behavioural and not genetic. It was
learned and could be unlearned,"
Activists, however, say the bill has only
ended up stoking homophobia.
"Police keep harassing me. ey are
turning the public against me. I get
threatening phone calls. I fear for my
life," Sam Ganafa, who is already facing
charges related to homosexual o ences,
e 42-year old said he had already
heard of "arrests and attempted mob
justice" against homosexuals.
He cites the recent case of a woman
who was allegedly gang-raped by people
wanting to "cure her of lesbianism".
With major donors such as the United
States, Denmark and Sweden having
already threatened retaliatory measures
against Uganda, local gay activists say
they will not give up without a ght.
"We are going to stay around and ght
on. We are going to challenge (the law)
in court," Wamala said.
It will be extremely di cult for
Uganda's gay community to overturn
With homosexuality traditionally
frowned upon in large parts of Africa,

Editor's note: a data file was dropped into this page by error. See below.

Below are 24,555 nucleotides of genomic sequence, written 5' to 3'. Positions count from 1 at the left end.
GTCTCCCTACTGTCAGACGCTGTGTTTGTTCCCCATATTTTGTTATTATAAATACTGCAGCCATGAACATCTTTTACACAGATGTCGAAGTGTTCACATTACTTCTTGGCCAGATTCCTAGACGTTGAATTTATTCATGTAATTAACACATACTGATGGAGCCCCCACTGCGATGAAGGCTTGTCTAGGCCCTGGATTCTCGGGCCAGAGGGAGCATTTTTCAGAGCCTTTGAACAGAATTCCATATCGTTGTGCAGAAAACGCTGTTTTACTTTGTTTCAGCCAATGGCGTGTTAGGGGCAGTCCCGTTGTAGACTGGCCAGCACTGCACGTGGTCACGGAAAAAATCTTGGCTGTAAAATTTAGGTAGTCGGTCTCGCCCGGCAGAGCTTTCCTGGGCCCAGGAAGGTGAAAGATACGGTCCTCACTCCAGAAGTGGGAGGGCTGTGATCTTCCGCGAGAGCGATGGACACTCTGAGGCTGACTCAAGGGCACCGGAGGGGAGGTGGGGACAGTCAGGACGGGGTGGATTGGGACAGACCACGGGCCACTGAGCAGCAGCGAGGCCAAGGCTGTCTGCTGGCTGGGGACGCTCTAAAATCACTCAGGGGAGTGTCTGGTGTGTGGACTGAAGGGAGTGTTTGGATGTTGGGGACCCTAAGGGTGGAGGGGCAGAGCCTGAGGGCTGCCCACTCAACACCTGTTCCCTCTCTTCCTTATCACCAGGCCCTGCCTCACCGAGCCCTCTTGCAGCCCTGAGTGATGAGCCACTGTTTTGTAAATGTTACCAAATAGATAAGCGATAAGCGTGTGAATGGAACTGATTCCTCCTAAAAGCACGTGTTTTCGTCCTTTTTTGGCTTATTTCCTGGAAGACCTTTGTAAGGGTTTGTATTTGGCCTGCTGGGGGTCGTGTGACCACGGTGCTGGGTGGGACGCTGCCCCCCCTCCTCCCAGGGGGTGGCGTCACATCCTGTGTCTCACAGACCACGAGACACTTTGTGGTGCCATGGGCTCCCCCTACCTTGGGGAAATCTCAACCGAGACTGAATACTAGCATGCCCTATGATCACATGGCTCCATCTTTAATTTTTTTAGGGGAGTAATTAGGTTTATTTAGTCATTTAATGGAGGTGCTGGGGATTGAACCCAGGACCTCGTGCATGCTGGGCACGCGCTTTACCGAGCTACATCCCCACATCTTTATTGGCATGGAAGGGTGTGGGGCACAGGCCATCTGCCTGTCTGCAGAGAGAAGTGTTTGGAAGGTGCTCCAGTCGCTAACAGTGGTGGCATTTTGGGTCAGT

even Uganda's opposition politicians
have not openly condemned the law out
of concern that it will cost them votes.
Pope Francis overnight
revolutionised the Vatican's
inviting outside experts
into a world often seen as
murky and secretive and
saying the Church must
use its wealth to help the
Pope Francis, elected
nearly a year ago with a
mandate for reform, used
a document known as a
Motu Proprio --- Latin
for "by his own initiative"
--- to implement immediate changes
including appointing an auditor-general.
e document says the Church must see
its possessions and nancial assets in the
"light of its mission to evangelise, with
particular concern for the most needy".
A new Secretariat for the Economy will
report directly to the Pope and will be
headed by Australian Cardinal George
Pell, 72, currently the Archbishop of
Sydney and a key proponent of nancial
transparency in a committee that advised
the pope. A Church source said Pell
would move to Rome.
e auditor-general will have wide
oversight powers "to conduct audits of
any agency of the Holy See and Vatican
City State at any time," a statement said.
e Secretariat, e ectively a new
ministry, will be headed by Pell and
guided in policy making by a new
15-member Council for the Economy
made up of eight prelates and seven
lay nancial experts "with strong
professional nancial experience" from
around the world, according to the
e Motu Proprio's title
is "Faithful and Prudent
Administrator". A Vatican
statement said the changes
"will enable more formal
involvement of senior and
experienced experts in
planning and reporting
and will ensure better use
of resources, improving
the support available
for various programmes,
particularly our works with
the poor and marginalised".